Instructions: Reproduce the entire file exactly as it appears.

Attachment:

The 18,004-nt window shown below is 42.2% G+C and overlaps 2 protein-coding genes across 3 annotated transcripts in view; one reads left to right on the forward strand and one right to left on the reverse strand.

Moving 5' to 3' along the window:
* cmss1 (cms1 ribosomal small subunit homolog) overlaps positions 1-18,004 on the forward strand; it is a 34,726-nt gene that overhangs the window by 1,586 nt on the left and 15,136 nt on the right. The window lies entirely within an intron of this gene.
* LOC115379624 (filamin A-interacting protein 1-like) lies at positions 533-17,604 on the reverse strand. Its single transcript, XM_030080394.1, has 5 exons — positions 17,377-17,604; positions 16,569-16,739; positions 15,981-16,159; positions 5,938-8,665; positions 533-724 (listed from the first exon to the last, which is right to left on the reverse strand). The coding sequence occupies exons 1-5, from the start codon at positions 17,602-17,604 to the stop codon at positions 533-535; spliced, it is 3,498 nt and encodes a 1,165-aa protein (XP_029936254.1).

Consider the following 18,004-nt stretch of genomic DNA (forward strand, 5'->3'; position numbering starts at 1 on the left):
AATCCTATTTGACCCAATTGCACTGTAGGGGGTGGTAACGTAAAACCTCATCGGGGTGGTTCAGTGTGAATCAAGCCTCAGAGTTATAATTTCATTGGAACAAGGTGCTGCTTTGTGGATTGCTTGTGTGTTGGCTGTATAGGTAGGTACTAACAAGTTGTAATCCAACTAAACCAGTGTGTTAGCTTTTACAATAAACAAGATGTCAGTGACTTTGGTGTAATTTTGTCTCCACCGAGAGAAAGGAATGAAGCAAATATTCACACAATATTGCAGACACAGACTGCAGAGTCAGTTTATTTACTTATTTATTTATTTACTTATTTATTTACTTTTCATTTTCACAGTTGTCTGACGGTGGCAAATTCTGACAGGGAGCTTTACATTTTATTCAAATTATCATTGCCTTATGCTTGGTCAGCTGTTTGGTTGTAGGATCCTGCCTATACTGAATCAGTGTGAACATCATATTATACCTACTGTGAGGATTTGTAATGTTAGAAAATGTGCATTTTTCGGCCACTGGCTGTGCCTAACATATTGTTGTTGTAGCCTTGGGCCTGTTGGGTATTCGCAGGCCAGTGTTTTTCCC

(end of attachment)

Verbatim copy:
The 18,004-nt window shown below is 42.2% G+C and overlaps 2 protein-coding genes across 3 annotated transcripts in view; one reads left to right on the forward strand and one right to left on the reverse strand.

Moving 5' to 3' along the window:
* cmss1 (cms1 ribosomal small subunit homolog) overlaps positions 1-18,004 on the forward strand; it is a 34,726-nt gene that overhangs the window by 1,586 nt on the left and 15,136 nt on the right. The window lies entirely within an intron of this gene.
* LOC115379624 (filamin A-interacting protein 1-like) lies at positions 533-17,604 on the reverse strand. Its single transcript, XM_030080394.1, has 5 exons — positions 17,377-17,604; positions 16,569-16,739; positions 15,981-16,159; positions 5,938-8,665; positions 533-724 (listed from the first exon to the last, which is right to left on the reverse strand). The coding sequence occupies exons 1-5, from the start codon at positions 17,602-17,604 to the stop codon at positions 533-535; spliced, it is 3,498 nt and encodes a 1,165-aa protein (XP_029936254.1).

Consider the following 18,004-nt stretch of genomic DNA (forward strand, 5'->3'; position numbering starts at 1 on the left):
AATCCTATTTGACCCAATTGCACTGTAGGGGGTGGTAACGTAAAACCTCATCGGGGTGGTTCAGTGTGAATCAAGCCTCAGAGTTATAATTTCATTGGAACAAGGTGCTGCTTTGTGGATTGCTTGTGTGTTGGCTGTATAGGTAGGTACTAACAAGTTGTAATCCAACTAAACCAGTGTGTTAGCTTTTACAATAAACAAGATGTCAGTGACTTTGGTGTAATTTTGTCTCCACCGAGAGAAAGGAATGAAGCAAATATTCACACAATATTGCAGACACAGACTGCAGAGTCAGTTTATTTACTTATTTATTTATTTACTTATTTATTTACTTTTCATTTTCACAGTTGTCTGACGGTGGCAAATTCTGACAGGGAGCTTTACATTTTATTCAAATTATCATTGCCTTATGCTTGGTCAGCTGTTTGGTTGTAGGATCCTGCCTATACTGAATCAGTGTGAACATCATATTATACCTACTGTGAGGATTTGTAATGTTAGAAAATGTGCATTTTTCGGCCACTGGCTGTGCCTAACATATTGTTGTTGTAGCCTTGGGCCTGTTGGGTATTCGCAGGCCAGTGTTTTTCCC